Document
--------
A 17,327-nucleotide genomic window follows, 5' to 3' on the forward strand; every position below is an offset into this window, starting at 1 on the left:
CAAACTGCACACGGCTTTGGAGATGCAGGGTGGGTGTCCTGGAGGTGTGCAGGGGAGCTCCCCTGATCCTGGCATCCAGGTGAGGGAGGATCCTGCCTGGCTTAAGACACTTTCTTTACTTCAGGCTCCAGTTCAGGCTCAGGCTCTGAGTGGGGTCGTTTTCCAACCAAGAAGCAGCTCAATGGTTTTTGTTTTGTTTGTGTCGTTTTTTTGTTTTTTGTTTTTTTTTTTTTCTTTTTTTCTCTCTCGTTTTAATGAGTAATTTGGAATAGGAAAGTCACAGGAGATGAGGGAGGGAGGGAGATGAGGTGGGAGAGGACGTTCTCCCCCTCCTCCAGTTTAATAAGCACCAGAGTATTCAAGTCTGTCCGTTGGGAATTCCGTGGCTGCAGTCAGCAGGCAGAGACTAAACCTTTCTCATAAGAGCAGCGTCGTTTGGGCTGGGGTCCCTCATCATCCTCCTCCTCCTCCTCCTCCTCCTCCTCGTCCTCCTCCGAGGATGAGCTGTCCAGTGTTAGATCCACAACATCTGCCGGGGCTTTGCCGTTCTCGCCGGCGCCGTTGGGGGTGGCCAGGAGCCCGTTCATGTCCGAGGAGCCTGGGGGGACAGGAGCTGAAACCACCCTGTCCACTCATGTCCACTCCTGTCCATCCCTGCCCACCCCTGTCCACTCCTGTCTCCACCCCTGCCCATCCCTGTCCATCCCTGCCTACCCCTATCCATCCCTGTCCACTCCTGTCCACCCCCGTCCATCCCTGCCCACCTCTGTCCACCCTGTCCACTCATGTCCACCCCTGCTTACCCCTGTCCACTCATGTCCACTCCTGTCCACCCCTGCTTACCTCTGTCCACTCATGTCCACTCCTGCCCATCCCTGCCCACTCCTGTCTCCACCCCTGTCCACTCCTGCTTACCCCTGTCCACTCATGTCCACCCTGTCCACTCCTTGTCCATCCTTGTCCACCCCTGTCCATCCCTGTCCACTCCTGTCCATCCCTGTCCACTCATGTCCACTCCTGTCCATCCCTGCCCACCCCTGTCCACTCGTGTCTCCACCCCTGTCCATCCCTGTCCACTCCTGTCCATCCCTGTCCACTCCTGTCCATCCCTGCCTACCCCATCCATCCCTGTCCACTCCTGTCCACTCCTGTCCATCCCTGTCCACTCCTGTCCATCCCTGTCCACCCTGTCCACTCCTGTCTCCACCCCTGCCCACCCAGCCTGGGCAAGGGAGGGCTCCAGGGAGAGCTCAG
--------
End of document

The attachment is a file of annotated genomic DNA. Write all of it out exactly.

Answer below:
A 17,327-nucleotide genomic window follows, 5' to 3' on the forward strand; every position below is an offset into this window, starting at 1 on the left:
CAAACTGCACACGGCTTTGGAGATGCAGGGTGGGTGTCCTGGAGGTGTGCAGGGGAGCTCCCCTGATCCTGGCATCCAGGTGAGGGAGGATCCTGCCTGGCTTAAGACACTTTCTTTACTTCAGGCTCCAGTTCAGGCTCAGGCTCTGAGTGGGGTCGTTTTCCAACCAAGAAGCAGCTCAATGGTTTTTGTTTTGTTTGTGTCGTTTTTTTGTTTTTTGTTTTTTTTTTTTTCTTTTTTTCTCTCTCGTTTTAATGAGTAATTTGGAATAGGAAAGTCACAGGAGATGAGGGAGGGAGGGAGATGAGGTGGGAGAGGACGTTCTCCCCCTCCTCCAGTTTAATAAGCACCAGAGTATTCAAGTCTGTCCGTTGGGAATTCCGTGGCTGCAGTCAGCAGGCAGAGACTAAACCTTTCTCATAAGAGCAGCGTCGTTTGGGCTGGGGTCCCTCATCATCCTCCTCCTCCTCCTCCTCCTCCTCCTCGTCCTCCTCCGAGGATGAGCTGTCCAGTGTTAGATCCACAACATCTGCCGGGGCTTTGCCGTTCTCGCCGGCGCCGTTGGGGGTGGCCAGGAGCCCGTTCATGTCCGAGGAGCCTGGGGGGACAGGAGCTGAAACCACCCTGTCCACTCATGTCCACTCCTGTCCATCCCTGCCCACCCCTGTCCACTCCTGTCTCCACCCCTGCCCATCCCTGTCCATCCCTGCCTACCCCTATCCATCCCTGTCCACTCCTGTCCACCCCCGTCCATCCCTGCCCACCTCTGTCCACCCTGTCCACTCATGTCCACCCCTGCTTACCCCTGTCCACTCATGTCCACTCCTGTCCACCCCTGCTTACCTCTGTCCACTCATGTCCACTCCTGCCCATCCCTGCCCACTCCTGTCTCCACCCCTGTCCACTCCTGCTTACCCCTGTCCACTCATGTCCACCCTGTCCACTCCTTGTCCATCCTTGTCCACCCCTGTCCATCCCTGTCCACTCCTGTCCATCCCTGTCCACTCATGTCCACTCCTGTCCATCCCTGCCCACCCCTGTCCACTCGTGTCTCCACCCCTGTCCATCCCTGTCCACTCCTGTCCATCCCTGTCCACTCCTGTCCATCCCTGCCTACCCCATCCATCCCTGTCCACTCCTGTCCACTCCTGTCCATCCCTGTCCACTCCTGTCCATCCCTGTCCACCCTGTCCACTCCTGTCTCCACCCCTGCCCACCCAGCCTGGGCAAGGGAGGGCTCCAGGGAGAGCTCAG